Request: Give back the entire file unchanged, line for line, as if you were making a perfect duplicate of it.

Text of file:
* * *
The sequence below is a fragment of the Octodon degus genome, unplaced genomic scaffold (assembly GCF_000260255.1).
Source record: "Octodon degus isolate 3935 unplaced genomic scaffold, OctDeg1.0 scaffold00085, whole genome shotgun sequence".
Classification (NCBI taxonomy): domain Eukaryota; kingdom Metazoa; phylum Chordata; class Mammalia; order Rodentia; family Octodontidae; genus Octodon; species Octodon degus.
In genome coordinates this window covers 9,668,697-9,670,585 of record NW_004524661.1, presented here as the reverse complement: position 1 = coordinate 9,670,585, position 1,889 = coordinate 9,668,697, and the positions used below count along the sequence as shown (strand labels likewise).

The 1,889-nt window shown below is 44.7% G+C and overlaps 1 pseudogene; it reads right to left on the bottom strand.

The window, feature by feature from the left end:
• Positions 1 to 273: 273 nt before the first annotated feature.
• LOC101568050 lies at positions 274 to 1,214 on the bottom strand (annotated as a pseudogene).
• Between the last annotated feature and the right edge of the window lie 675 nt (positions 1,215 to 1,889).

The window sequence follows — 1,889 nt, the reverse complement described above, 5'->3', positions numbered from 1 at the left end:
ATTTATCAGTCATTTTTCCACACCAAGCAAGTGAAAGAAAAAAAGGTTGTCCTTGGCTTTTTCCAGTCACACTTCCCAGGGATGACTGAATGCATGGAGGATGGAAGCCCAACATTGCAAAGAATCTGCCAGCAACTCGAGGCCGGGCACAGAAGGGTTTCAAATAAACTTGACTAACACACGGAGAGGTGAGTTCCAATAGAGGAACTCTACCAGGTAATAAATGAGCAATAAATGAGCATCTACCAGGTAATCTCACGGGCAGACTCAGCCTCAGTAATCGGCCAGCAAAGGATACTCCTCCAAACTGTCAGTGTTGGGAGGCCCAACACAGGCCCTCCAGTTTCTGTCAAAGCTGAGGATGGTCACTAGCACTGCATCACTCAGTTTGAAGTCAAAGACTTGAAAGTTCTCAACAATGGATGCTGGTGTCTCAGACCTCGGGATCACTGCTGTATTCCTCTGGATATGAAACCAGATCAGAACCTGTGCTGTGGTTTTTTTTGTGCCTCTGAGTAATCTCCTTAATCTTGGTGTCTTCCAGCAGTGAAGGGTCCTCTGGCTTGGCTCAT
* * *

The sequence below is a fragment of the Octodon degus genome, unplaced genomic scaffold (assembly GCF_000260255.1).
Source record: "Octodon degus isolate 3935 unplaced genomic scaffold, OctDeg1.0 scaffold00085, whole genome shotgun sequence".
Classification (NCBI taxonomy): domain Eukaryota; kingdom Metazoa; phylum Chordata; class Mammalia; order Rodentia; family Octodontidae; genus Octodon; species Octodon degus.
In genome coordinates this window covers 9,668,697-9,670,585 of record NW_004524661.1, presented here as the reverse complement: position 1 = coordinate 9,670,585, position 1,889 = coordinate 9,668,697, and the positions used below count along the sequence as shown (strand labels likewise).

The 1,889-nt window shown below is 44.7% G+C and overlaps 1 pseudogene; it reads right to left on the bottom strand.

The window, feature by feature from the left end:
• Positions 1 to 273: 273 nt before the first annotated feature.
• LOC101568050 lies at positions 274 to 1,214 on the bottom strand (annotated as a pseudogene).
• Between the last annotated feature and the right edge of the window lie 675 nt (positions 1,215 to 1,889).

The window sequence follows — 1,889 nt, the reverse complement described above, 5'->3', positions numbered from 1 at the left end:
ATTTATCAGTCATTTTTCCACACCAAGCAAGTGAAAGAAAAAAAGGTTGTCCTTGGCTTTTTCCAGTCACACTTCCCAGGGATGACTGAATGCATGGAGGATGGAAGCCCAACATTGCAAAGAATCTGCCAGCAACTCGAGGCCGGGCACAGAAGGGTTTCAAATAAACTTGACTAACACACGGAGAGGTGAGTTCCAATAGAGGAACTCTACCAGGTAATAAATGAGCAATAAATGAGCATCTACCAGGTAATCTCACGGGCAGACTCAGCCTCAGTAATCGGCCAGCAAAGGATACTCCTCCAAACTGTCAGTGTTGGGAGGCCCAACACAGGCCCTCCAGTTTCTGTCAAAGCTGAGGATGGTCACTAGCACTGCATCACTCAGTTTGAAGTCAAAGACTTGAAAGTTCTCAACAATGGATGCTGGTGTCTCAGACCTCGGGATCACTGCTGTATTCCTCTGGATATGAAACCAGATCAGAACCTGTGCTGTGGTTTTTTTTGTGCCTCTGAGTAATCTCCTTAATCTTGGTGTCTTCCAGCAGTGAAGGGTCCTCTGGCTTGGCTCAT